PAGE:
Article by Luke Richbourg.
Though it is easy to imagine starting a business requires a background in computers and coding, the fact is most business are not “high tech”. Possibly more importantly, you may want to look for a business opportunity that does not require a great deal of capital upfront. In each of the examples below, consider how much capital would be required to launch the business. This capital represents your equity in your business; should the venture fail, that capital is at risk. Here are some low-tech business ideas to get you thinking about business opportunities.
Cleaning Business: What do you need to make it happen? Cleaning supplies, uniform, transportation, andmarketing, that’s pretty basic. This is a relatively low-risk proposition. Any investment in cleaning supplies will have value even if not used in the business. Best of all, no need to invest in any upfront costs until you have a confirmed client first. At the outset, your marketing might consist of nothing more than putting up posters, social-media, or word-of mouth
Selling household junk: What do you need to make it happen? Stuff to sell, a place to sell it, and maybe transportation. Again, effectively zero genuine capital costs here; do you or your friends and family have useful clutter around the house? There’s your stuff to sell. While many organized flea markets require a seller-fee, many do not; of course locations such as your yard may be a place to start; and platforms such as eBay permit you to sell items anywhere in the world directly from your home.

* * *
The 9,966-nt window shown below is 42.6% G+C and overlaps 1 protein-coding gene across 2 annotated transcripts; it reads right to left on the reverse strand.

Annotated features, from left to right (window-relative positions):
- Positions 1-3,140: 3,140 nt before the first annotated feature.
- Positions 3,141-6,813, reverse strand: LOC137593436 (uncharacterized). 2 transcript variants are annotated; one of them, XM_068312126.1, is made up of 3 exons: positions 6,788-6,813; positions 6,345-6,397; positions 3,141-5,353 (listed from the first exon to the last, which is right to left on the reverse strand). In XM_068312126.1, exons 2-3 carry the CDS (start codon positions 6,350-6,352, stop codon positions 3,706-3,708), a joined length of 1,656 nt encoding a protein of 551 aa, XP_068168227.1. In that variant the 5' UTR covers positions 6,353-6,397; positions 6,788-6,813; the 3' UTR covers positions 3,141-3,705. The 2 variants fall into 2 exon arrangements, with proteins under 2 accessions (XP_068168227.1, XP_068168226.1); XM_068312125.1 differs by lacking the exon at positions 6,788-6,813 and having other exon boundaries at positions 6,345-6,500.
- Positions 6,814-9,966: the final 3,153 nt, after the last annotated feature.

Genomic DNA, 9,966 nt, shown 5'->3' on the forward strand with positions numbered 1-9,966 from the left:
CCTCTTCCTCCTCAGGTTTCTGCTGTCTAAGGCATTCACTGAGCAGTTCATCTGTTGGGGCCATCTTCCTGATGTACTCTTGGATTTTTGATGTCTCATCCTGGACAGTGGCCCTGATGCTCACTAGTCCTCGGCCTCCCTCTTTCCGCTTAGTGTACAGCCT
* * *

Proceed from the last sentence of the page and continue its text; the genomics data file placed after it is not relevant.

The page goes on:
Day Care: What do you need to make it happen? On a small scale, of course, your home (and some elbow grease to kid-proof the place), as well as your time and patience with children, as well as the trust of a parent or two. On a larger scale, you’d need credentials, staff, a suitable location, insurance, proper equipment, and some solid branding to generate trust.
Neighborhood help – If you live in a place with sufficient density nearby, many opportunities to earn extra cash present themselves. Lawn mowing? Pool care? Landscaping? Light home repair and painting? Moving or assembling furniture? Many such activities are easily scalable and require modest upfront investment. Should you find your client list growing, consider employing neighborhood teens to pick up the slack in lesser skilled jobs like pool care.
Pet care – For someone who loves animals, this is a great way to spend your day. Just put out some flyers around your community that you offer dog-walking services.
About the Writer:
Luke Richbourg aims to use his proficiency in the fields of law, finance, and business to provide practical and perceptive counsel for early-stage entrepreneurs looking to achieve success with their startups. Visit Luke Richbourg on Instagram.